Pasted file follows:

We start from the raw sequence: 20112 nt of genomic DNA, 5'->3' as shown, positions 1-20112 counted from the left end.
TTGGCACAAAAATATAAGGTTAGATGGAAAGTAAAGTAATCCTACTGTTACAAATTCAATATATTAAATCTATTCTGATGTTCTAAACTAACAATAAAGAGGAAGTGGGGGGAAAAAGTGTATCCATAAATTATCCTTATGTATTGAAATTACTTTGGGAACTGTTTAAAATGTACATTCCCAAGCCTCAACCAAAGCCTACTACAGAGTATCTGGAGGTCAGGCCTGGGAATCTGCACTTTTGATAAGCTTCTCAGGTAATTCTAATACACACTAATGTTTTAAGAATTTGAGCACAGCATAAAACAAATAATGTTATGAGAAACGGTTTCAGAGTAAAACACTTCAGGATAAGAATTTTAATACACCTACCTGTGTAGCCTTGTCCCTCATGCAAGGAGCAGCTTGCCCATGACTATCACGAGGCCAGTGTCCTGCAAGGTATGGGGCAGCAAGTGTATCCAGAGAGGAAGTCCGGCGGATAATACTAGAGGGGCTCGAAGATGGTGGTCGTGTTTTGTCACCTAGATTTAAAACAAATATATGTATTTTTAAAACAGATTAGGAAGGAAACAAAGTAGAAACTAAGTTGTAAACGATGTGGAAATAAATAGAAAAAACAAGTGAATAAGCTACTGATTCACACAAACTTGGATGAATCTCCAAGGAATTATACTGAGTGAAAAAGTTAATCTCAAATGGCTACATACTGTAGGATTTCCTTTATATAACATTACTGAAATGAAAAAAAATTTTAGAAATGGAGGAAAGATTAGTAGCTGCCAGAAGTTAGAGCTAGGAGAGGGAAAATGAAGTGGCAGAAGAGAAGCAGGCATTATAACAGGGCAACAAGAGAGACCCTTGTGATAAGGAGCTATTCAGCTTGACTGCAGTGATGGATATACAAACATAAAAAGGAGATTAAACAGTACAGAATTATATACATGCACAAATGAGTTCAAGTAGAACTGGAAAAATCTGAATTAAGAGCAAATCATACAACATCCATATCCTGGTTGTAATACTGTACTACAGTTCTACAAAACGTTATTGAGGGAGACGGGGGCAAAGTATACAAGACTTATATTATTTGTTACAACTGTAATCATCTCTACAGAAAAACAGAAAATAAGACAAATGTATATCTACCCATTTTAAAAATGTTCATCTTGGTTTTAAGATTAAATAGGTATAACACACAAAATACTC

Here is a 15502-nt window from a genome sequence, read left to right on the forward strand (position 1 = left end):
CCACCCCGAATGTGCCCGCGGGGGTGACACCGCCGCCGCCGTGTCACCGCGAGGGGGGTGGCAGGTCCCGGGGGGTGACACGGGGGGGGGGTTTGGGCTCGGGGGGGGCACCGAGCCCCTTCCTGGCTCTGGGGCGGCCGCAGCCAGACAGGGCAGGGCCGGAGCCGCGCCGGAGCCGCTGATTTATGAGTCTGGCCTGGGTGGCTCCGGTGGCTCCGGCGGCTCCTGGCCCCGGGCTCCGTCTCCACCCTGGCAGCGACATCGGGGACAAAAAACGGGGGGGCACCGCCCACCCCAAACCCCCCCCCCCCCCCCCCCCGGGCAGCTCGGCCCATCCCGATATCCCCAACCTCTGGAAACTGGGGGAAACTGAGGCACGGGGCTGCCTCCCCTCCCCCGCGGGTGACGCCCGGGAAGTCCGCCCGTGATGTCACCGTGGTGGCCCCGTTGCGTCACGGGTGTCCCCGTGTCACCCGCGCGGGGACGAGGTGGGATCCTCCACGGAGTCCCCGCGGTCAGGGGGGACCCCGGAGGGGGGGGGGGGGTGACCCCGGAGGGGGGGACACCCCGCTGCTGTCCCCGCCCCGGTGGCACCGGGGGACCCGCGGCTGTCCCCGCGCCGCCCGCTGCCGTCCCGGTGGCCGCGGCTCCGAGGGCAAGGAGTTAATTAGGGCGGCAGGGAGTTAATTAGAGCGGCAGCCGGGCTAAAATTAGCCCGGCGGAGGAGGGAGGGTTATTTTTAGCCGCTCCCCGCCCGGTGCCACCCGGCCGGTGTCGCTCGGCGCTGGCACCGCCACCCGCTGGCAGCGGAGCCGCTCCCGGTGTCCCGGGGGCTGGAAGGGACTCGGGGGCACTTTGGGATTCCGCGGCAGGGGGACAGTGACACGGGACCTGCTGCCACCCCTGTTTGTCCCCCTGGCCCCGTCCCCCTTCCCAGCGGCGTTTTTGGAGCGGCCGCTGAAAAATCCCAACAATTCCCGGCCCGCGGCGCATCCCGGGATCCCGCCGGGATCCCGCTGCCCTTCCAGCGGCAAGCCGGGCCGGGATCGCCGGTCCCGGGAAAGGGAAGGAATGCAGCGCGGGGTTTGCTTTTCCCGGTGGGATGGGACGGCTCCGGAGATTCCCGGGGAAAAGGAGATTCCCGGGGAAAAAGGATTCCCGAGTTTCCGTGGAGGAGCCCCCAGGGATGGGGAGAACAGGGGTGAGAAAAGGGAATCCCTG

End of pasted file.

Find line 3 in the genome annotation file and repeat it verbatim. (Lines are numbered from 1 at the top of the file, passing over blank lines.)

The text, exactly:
Here is a 15502-nt window from a genome sequence, read left to right on the forward strand (position 1 = left end):